This section is from the book "Applied Science For Metal Workers", by William H. Dooley. Also available from Amazon: Applied Science For Metal Workers.

The momentum of a body is the quantity of motion in the body, and is the product of the mass and the speed.

As an example: To find the momentum of a body 9 lbs. in weight, moving with a velocity of 75 ft. per second, the rule is:

Mass | X | Velocity | = | Unit of momentum |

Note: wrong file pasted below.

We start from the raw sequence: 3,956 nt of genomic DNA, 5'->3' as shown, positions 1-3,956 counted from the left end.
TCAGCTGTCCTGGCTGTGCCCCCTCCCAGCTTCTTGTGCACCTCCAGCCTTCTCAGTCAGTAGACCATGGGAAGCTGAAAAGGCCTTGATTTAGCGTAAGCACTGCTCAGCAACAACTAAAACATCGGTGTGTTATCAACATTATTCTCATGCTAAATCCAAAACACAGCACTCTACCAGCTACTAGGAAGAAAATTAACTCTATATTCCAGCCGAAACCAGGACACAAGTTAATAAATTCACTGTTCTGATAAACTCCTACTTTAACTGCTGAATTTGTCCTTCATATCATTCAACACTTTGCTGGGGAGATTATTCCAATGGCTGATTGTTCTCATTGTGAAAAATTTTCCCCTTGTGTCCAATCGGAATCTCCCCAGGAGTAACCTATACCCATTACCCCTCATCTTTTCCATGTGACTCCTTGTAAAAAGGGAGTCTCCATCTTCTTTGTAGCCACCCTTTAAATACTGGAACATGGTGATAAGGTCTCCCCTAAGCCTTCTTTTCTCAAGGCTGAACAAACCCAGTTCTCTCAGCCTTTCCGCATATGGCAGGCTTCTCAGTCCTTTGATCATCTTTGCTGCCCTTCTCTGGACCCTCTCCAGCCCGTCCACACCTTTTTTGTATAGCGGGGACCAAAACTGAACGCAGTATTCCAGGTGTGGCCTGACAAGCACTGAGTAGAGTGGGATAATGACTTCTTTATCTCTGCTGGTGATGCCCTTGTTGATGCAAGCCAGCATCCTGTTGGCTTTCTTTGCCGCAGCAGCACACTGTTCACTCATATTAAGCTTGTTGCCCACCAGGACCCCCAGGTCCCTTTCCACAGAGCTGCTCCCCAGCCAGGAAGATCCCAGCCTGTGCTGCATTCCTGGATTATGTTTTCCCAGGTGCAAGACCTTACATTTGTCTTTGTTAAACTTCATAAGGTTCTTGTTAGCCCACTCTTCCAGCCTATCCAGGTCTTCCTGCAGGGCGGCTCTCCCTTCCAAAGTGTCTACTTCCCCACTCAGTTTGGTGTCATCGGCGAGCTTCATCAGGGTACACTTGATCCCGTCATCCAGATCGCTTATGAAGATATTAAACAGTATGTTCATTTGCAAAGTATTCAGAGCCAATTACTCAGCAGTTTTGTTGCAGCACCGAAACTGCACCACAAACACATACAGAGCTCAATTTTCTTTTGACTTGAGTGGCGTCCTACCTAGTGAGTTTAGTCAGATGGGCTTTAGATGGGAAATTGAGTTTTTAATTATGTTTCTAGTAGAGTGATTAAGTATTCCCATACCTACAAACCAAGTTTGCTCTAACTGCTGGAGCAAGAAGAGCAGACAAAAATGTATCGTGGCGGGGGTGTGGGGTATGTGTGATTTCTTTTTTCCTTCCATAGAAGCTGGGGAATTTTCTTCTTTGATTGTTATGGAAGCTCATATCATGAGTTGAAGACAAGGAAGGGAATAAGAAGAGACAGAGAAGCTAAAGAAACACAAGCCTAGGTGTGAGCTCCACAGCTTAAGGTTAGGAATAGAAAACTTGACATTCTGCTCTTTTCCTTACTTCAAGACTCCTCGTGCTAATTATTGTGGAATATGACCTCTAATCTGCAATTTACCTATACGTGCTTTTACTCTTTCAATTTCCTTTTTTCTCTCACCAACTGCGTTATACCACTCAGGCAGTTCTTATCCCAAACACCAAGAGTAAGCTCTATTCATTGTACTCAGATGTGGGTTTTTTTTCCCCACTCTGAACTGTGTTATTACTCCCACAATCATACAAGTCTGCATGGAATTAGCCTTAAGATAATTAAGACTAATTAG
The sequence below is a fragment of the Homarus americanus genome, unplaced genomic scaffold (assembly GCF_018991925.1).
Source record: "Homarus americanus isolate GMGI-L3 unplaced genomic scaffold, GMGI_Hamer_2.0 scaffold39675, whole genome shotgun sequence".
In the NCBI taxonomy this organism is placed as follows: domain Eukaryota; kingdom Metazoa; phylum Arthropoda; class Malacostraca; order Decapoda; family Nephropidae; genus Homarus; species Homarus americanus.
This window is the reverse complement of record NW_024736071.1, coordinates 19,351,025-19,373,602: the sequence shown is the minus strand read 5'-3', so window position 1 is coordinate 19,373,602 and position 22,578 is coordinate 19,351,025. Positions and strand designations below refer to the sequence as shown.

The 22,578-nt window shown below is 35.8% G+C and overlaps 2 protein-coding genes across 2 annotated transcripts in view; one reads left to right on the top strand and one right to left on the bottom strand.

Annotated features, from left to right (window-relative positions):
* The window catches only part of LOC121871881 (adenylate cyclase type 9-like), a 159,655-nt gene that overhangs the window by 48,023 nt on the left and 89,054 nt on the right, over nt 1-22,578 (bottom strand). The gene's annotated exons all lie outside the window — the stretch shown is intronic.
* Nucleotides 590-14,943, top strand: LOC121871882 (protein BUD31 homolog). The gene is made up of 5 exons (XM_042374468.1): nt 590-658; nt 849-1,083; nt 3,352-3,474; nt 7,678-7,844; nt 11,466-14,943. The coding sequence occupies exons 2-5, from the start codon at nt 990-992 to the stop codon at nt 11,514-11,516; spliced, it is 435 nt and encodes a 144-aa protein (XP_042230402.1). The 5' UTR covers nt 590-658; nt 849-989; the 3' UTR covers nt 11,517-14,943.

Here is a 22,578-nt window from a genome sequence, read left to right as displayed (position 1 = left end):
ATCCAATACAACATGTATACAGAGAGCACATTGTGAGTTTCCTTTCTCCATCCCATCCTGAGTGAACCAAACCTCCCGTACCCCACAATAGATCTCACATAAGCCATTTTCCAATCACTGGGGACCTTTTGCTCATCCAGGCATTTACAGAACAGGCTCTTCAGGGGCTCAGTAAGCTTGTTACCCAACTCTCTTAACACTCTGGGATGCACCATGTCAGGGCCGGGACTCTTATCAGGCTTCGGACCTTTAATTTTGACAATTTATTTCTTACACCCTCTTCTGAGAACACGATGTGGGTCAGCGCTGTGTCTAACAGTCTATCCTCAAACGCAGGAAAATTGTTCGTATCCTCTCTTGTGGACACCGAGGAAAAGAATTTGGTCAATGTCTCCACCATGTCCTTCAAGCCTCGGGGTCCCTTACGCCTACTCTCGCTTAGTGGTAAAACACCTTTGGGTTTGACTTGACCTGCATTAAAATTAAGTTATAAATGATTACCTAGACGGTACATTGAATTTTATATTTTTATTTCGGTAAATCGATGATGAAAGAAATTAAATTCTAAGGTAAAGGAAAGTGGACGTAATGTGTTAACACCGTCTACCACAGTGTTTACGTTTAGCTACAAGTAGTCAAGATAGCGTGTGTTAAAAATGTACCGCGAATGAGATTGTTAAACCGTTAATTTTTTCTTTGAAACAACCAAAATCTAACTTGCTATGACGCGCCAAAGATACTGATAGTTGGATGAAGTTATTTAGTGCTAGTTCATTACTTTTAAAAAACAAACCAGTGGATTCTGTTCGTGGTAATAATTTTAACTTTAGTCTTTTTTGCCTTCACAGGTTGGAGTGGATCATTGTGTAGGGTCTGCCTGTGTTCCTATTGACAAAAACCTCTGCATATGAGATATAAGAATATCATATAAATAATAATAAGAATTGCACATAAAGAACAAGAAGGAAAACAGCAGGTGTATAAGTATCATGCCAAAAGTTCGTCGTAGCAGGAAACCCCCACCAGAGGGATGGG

9 | X | 75 | = | 675 units of momentum |

We may abbreviate this rule by substituting letters for quantities. Let the mass be represented by M and velocity by V. Then

Momentum = M X V

The multiplication sign is usually left out between letters; therefore the quantity is written MV. Momentum may be expressed as a product of pounds by feet per second and tons by feet per second. In the metric standard it may be expressed as a product of grams by centimeters per second, or kilograms by centimeters per second.

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